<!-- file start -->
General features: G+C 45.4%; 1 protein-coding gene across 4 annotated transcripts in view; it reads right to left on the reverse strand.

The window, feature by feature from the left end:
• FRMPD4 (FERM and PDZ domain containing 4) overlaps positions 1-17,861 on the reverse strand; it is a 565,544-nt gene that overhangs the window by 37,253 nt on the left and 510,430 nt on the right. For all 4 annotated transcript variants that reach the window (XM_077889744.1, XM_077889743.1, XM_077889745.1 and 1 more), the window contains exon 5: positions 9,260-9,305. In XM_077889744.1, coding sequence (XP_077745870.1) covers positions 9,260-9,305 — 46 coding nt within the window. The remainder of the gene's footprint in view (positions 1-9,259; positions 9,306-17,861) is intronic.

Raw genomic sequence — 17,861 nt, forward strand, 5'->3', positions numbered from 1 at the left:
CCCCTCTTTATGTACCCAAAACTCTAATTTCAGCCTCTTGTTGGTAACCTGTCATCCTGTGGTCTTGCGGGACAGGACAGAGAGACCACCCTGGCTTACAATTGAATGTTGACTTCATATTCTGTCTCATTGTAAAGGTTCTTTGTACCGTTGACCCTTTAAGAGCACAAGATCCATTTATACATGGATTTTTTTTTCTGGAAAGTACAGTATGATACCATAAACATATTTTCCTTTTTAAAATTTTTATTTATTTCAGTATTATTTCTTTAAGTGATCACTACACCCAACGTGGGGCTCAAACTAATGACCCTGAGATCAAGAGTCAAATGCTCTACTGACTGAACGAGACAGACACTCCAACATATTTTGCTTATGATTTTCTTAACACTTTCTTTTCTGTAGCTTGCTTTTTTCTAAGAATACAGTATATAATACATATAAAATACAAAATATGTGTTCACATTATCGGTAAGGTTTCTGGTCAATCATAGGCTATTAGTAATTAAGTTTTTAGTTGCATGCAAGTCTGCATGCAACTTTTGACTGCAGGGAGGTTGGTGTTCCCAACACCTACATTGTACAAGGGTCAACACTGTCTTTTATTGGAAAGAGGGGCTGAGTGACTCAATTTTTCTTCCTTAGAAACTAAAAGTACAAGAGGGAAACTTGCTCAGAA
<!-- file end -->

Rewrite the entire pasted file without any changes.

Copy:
General features: G+C 45.4%; 1 protein-coding gene across 4 annotated transcripts in view; it reads right to left on the reverse strand.

The window, feature by feature from the left end:
• FRMPD4 (FERM and PDZ domain containing 4) overlaps positions 1-17,861 on the reverse strand; it is a 565,544-nt gene that overhangs the window by 37,253 nt on the left and 510,430 nt on the right. For all 4 annotated transcript variants that reach the window (XM_077889744.1, XM_077889743.1, XM_077889745.1 and 1 more), the window contains exon 5: positions 9,260-9,305. In XM_077889744.1, coding sequence (XP_077745870.1) covers positions 9,260-9,305 — 46 coding nt within the window. The remainder of the gene's footprint in view (positions 1-9,259; positions 9,306-17,861) is intronic.

Raw genomic sequence — 17,861 nt, forward strand, 5'->3', positions numbered from 1 at the left:
CCCCTCTTTATGTACCCAAAACTCTAATTTCAGCCTCTTGTTGGTAACCTGTCATCCTGTGGTCTTGCGGGACAGGACAGAGAGACCACCCTGGCTTACAATTGAATGTTGACTTCATATTCTGTCTCATTGTAAAGGTTCTTTGTACCGTTGACCCTTTAAGAGCACAAGATCCATTTATACATGGATTTTTTTTTCTGGAAAGTACAGTATGATACCATAAACATATTTTCCTTTTTAAAATTTTTATTTATTTCAGTATTATTTCTTTAAGTGATCACTACACCCAACGTGGGGCTCAAACTAATGACCCTGAGATCAAGAGTCAAATGCTCTACTGACTGAACGAGACAGACACTCCAACATATTTTGCTTATGATTTTCTTAACACTTTCTTTTCTGTAGCTTGCTTTTTTCTAAGAATACAGTATATAATACATATAAAATACAAAATATGTGTTCACATTATCGGTAAGGTTTCTGGTCAATCATAGGCTATTAGTAATTAAGTTTTTAGTTGCATGCAAGTCTGCATGCAACTTTTGACTGCAGGGAGGTTGGTGTTCCCAACACCTACATTGTACAAGGGTCAACACTGTCTTTTATTGGAAAGAGGGGCTGAGTGACTCAATTTTTCTTCCTTAGAAACTAAAAGTACAAGAGGGAAACTTGCTCAGAA